Create Firewall Rules on a Google Cloud VPC Network

30 minutes
  • 4 Learning Objectives

About this Hands-on Lab

In this hands-on lab, we will be presented with a custom VPC that has four instances spread across three subnets with zero firewall rules created. We will configure two different firewall rules: one to allow SSH access to all instances on the network, and another one using specific network tags to only allow ICMP (ping) access to one instance, and only from a specific subnet. This will demonstrate using both wide-scope and narrow-scope firewall rules.

Learning Objectives

Successfully complete this lab by achieving the following learning objectives:

Allow SSH access to all instances.
  • From the top-left menu, scroll down to VPC network, then click on Firewall rules from the sub-menu

We will now create a wide-scope rule to allow SSH access to the entire network from all public sources:

  • Click Create firewall rule.
  • Name the rule allow-ssh.
  • In the Network dropdown menu, select custom-vpc.
  • In the Targets dropdown menu, select All instances in the network.
  • In the Source filter dropdown menu, select IP ranges (should be the default).
  • In Source IP ranges, enter This allows access from any public location.
  • In Protocols and ports, select Specified protocols and ports
  • Place a check in tcp, and enter 22 in the text box to the right of it
  • Click the blue Create button
Apply network tag to `instance-2`.

Apply a network tag to our instance-2 instance which will only allow a later firewall rule to apply to that one instance.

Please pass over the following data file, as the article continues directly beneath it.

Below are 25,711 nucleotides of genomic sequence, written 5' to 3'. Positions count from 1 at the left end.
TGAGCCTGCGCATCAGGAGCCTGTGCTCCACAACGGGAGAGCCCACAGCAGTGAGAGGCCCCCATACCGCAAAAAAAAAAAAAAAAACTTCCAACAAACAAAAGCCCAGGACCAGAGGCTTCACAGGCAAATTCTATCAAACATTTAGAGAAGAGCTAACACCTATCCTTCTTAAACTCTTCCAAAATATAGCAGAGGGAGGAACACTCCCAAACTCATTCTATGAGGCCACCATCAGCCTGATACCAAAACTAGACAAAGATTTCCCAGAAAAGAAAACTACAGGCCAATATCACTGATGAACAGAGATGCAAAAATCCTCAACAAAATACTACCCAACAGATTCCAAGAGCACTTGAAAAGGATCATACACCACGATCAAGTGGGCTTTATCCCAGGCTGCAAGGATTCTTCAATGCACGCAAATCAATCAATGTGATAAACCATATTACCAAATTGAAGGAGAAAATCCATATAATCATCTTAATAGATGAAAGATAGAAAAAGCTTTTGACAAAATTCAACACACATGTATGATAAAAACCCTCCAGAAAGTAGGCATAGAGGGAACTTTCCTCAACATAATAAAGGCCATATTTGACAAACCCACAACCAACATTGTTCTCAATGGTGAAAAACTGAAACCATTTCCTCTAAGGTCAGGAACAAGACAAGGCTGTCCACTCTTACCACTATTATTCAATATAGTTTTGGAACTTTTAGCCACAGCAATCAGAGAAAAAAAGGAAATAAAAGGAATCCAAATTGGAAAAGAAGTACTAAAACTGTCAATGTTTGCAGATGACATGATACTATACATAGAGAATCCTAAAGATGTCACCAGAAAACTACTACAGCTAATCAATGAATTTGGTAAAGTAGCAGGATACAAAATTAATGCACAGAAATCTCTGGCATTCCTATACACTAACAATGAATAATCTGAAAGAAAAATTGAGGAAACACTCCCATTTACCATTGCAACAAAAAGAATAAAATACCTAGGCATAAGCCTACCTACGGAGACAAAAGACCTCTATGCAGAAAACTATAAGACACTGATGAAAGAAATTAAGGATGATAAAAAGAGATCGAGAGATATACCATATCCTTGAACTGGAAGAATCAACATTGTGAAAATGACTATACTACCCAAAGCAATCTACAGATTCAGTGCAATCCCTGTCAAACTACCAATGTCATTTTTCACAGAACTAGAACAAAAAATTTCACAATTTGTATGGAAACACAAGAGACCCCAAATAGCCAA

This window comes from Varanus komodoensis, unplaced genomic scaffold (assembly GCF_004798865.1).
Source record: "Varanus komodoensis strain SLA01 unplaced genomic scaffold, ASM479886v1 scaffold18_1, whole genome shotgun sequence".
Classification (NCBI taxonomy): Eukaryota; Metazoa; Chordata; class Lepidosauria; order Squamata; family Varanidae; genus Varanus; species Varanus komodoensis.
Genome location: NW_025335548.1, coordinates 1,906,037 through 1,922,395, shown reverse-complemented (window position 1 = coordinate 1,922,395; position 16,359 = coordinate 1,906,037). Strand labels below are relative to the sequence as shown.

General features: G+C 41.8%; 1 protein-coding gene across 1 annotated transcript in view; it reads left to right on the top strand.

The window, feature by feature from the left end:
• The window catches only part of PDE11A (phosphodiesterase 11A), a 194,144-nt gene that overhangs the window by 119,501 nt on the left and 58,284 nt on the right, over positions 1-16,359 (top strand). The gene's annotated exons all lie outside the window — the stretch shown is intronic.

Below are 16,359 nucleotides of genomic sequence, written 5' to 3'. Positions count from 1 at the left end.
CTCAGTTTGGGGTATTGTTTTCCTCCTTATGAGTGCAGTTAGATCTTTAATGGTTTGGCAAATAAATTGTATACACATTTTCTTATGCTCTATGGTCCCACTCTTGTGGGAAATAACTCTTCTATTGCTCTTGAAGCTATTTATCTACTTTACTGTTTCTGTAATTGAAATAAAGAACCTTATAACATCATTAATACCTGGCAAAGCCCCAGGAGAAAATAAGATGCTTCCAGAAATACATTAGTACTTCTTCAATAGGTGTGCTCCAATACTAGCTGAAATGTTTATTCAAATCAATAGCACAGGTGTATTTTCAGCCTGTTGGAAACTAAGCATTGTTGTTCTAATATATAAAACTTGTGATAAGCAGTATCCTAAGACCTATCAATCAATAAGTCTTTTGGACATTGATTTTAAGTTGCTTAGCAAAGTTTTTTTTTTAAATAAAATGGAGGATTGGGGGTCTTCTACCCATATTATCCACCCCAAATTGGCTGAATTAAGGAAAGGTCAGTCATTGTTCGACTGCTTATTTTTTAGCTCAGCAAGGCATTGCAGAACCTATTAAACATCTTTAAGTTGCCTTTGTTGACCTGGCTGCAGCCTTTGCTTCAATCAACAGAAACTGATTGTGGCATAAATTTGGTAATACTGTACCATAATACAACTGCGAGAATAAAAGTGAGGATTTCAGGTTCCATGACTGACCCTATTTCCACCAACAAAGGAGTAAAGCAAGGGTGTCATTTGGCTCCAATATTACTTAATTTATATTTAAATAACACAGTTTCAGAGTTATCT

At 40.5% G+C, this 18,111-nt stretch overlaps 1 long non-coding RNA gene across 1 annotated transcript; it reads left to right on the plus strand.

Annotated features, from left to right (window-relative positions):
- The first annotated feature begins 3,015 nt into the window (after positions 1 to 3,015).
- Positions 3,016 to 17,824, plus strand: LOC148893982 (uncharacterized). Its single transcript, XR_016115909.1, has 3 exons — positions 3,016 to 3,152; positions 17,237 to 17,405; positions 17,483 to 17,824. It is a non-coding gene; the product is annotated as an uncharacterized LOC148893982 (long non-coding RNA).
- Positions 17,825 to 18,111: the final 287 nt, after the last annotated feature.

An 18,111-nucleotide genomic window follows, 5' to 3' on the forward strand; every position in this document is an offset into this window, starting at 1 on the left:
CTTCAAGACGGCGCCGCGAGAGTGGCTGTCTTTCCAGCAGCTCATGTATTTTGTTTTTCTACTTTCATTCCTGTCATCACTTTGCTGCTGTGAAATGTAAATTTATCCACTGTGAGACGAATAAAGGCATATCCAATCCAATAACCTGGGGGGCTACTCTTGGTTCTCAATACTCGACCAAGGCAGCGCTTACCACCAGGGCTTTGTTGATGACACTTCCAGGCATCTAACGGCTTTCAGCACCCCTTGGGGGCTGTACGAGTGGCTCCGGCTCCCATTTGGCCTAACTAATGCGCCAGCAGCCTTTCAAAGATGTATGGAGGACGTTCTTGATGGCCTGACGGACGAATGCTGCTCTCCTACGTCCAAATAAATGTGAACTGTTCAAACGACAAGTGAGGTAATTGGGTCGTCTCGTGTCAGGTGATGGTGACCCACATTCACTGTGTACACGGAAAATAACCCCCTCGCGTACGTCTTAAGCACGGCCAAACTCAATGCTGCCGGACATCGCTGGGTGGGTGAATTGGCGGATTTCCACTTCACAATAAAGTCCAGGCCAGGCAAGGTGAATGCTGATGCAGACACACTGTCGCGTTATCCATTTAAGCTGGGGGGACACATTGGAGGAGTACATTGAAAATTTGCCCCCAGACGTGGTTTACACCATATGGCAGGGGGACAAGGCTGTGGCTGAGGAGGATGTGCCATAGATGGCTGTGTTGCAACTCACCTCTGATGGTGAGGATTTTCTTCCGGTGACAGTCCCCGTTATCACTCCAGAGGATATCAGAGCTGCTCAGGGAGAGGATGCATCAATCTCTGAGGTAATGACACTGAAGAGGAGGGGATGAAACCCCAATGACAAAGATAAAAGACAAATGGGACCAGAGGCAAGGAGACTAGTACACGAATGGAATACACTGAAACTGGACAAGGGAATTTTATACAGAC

• From Compute Engine, click on instance-2
  • Click the EDIT button at the top
  • Scroll down, and under Network tags, enter icmp-allow, hit enter to confirm the tag, then click Save at the bottom to confirm the change
Create a narrow-scope firewall rule for `instance-2`.

Create a firewall rule that will only allow ICMP traffic to instance-2, while also only allowing traffic from subnet-a as the source.

  • Go back to your firewall menu, and create a new rule
  • Name the rule allow-icmp
  • Choose the custom-vpc network
  • In the Targets dropdown menu, set to specified target tags if not already the default
  • In the Target tags field, type icmp-allow and hit Enter
  • In the Source filter dropdown, choose IP Range
  • Enter the IP range of our subnet-a subnet
  • In Protocols and ports, choose Specified protocols and ports
  • Place a check in Other protocols, and type in icmp (there is no port number for ICMP.
  • If you wish, again view the command line cross reference (may still be glitched for the network field, then close out and click Create to create the rule.
Test ICMP firewall rule for success
  • Go back to Compute Engine
  • Next to ‘instance-2’, either write down or highlight/copy the internal IP address for instance-2 (should be
  • SSH into ‘instance-1a’
  • Attempt to ping the instance by entering: ping (internal IP). It should be successful. Hit Ctrl+C to quit ping.
  • Exit out of your ‘instance-1a’ SSH session, and now SSH into ‘instance-1b’, and attempt to ping ‘instance-2’ again, which should also be successful.
  • Exit out of your ‘instance-1b’ session, and SSH into ‘instance-3’.
  • Attempt to ping ‘instance-2’ again. This time it should NOT be successful, because we applied our rule to source traffic from subnet-a only.

Additional Resources

To avoid browser caching issues with existing Google accounts, I recommend right-clicking on the button to launch the lab, and select Open link in Incognito Window (or whichever private browsing mode your browser uses).

Upon entering the lab, I highly recommend deleting the default VPC network via the VPC networks menu to clean up our views. Be careful to NOT delete the custom-vpc network that we are using.

What are Hands-on Labs

Hands-on Labs are real environments created by industry experts to help you learn. These environments help you gain knowledge and experience, practice without compromising your system, test without risk, destroy without fear, and let you learn from your mistakes. Hands-on Labs: practice your skills before delivering in the real world.

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